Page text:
Forcing Bulbs

Forcing bulbs with floral water beads and Goodwill containers.

One of life’s simple pleasures is upcyling. Saving something from the landfill is a noble effort. Repurposing things from your house or items you find at a secondhand store can be a rewarding experience.

Forcing bulbs is a fun wintertime project that makes use of containers of any shape and size. Gardeners plant bulbs in the late fall before the ground freezes. The plants sprout some roots and then go dormant until the warm weather arrives in spring. You can trick the plants and force them into blooming inside during the winter instead though. These blooms bring a refreshing beauty to the blustery season, and they can provide one of a kind holiday gift items.

This can be an especially affordable project. Garden centers mark down prices late in the season. The Destination Nature team picked up bags of bulbs from less than a $1 each. The best choices include daffodil, crocus, and hyancith. Our containers were $1 or $2 each at the local Goodwill. We had fun experimenting with different containers for our bulbs including an old coffee pot, a watering can, and a glass milk jug. What fun containers can you think of to use?
Instead of soil, we used Water Beads (available in the floral arrangement section of garden centers or craft stores). After soaking in water the sand grain pellets swell up to hydrated marbles. These make watering an especially easy task.

After letting the water beads hydrate, the project was a simple task that took about thirty minutes.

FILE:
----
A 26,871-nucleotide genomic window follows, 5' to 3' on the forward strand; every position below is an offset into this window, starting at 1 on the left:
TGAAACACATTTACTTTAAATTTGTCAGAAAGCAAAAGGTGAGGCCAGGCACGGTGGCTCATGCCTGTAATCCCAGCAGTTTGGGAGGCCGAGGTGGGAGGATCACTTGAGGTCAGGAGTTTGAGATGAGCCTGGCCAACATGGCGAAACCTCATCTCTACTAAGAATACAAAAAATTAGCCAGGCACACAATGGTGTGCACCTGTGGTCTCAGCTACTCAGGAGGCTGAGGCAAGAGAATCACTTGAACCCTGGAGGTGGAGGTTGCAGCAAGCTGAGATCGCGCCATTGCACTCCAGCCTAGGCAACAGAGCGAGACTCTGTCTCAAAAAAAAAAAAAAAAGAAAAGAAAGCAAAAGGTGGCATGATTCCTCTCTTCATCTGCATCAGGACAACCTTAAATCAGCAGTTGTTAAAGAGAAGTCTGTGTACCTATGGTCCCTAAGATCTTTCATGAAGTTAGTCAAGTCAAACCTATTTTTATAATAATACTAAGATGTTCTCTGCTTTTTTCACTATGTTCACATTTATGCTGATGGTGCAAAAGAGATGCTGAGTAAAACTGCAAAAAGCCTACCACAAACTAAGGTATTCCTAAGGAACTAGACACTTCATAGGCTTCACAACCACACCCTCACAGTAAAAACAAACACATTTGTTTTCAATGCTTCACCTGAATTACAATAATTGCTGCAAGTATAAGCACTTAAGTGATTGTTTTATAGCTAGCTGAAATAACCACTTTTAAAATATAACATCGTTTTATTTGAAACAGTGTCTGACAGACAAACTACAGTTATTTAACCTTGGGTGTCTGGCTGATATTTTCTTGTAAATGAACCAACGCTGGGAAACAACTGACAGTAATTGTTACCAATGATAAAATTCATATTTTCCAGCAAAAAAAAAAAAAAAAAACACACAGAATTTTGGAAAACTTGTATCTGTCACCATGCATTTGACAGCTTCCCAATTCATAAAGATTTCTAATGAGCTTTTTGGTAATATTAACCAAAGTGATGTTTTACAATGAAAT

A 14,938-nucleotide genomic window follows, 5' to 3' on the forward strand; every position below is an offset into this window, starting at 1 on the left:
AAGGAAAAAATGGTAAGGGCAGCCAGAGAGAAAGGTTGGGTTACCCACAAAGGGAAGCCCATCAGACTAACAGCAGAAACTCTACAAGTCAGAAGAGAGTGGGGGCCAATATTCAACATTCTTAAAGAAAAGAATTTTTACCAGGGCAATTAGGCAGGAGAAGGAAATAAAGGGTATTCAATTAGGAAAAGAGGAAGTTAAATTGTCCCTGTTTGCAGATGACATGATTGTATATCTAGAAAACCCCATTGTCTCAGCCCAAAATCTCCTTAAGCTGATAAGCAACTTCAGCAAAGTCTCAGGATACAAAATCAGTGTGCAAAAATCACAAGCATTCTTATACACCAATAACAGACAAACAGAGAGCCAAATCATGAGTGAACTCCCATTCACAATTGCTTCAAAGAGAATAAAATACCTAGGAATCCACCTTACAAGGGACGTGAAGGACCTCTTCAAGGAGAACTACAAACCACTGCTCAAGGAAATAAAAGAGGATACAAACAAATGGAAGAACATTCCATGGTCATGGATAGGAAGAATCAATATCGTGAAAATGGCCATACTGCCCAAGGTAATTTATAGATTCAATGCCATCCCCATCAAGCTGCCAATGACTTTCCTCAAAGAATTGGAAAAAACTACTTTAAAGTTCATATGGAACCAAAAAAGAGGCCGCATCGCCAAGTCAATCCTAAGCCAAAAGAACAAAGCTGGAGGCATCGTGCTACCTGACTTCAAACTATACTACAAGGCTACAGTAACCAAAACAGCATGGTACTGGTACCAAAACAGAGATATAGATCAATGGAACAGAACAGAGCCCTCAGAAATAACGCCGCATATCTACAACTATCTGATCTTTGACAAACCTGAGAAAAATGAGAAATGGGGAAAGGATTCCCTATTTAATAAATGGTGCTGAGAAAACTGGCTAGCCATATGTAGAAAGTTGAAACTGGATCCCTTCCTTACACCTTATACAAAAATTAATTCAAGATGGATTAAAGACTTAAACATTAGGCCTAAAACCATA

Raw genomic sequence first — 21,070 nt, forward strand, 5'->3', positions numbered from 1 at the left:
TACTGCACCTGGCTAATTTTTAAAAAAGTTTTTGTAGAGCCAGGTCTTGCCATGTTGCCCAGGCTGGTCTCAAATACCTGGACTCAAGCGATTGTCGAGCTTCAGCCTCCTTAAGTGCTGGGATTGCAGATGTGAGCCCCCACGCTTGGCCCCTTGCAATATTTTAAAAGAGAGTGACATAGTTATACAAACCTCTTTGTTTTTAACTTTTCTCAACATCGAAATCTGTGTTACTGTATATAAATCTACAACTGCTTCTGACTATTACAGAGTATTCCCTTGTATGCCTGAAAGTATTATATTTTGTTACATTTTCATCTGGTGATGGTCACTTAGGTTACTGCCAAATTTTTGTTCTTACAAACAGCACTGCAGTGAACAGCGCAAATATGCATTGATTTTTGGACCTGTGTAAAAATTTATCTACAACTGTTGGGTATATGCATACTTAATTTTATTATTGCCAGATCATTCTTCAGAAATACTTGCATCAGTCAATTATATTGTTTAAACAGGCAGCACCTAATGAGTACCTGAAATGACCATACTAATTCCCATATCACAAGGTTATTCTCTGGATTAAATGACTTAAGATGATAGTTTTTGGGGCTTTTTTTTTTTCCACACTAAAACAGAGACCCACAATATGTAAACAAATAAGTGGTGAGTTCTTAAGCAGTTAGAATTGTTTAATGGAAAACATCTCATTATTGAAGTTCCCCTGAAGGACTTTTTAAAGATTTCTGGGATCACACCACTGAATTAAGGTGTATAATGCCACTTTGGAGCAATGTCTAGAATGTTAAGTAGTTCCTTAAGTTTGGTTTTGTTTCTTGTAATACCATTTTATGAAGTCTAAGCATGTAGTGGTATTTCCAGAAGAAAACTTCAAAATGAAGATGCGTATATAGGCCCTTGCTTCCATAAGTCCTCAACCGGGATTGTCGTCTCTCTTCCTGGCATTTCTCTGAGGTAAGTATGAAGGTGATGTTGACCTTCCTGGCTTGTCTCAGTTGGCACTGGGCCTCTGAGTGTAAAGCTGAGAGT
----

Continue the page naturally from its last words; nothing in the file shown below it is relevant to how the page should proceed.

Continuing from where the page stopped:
• Water
  • Water Beads
  • Containers
  • Bulbs
  • Aluminum Foil
  1. Gather all your materials.
  2. Soak water beads for 3 – 4 hours.
  3. Fill you container(s) with water beads.
  4. Place bulbs just below the top surface of the water beads, pointy end up.
  5. Cover the containers with aluminum foil and store in the refrigerator.
  6. Check the water levels every few days. You want to keep the water beads full of fluid.
  7. Depending on the species you’ve planted they’ll need to stay in the cold for a few weeks. An online search will help you determine the timing for each species. (Note you can force paperwhites and amaryllis without a cold period, but most others will need some refrigerator time.)
  8. When the time is right, you’ll remove the bulbs from the refrigerator. The sudden warmth with force them into blooming.

Bring the garden inside this winter. Make your friends and family holiday gifts, and keep yourself a lovely arrangement too.

Stacy is a gardener, birder, and naturalist, and the author of nearly 10 books, including The Kids' Outdoor Adventure Book, The Secret Lives of Animals, Project Garden, and 101 Plants You Can't Kill.


  • Reply December 12, 2012


    What a great article. I loved the fact that that you recycled. I have some interesting containers I think I will try. I had never heard of the water beads – another great tip!

  • Reply January 10, 2013

    Jo Self

    Do you suppose it’s too late now to try this? (January 9th)

    • Reply January 17, 2013


      No, go for it. If anything, by the time you’re ready to bring them out, it might be spring. But who doesn’t love blooms anytime?

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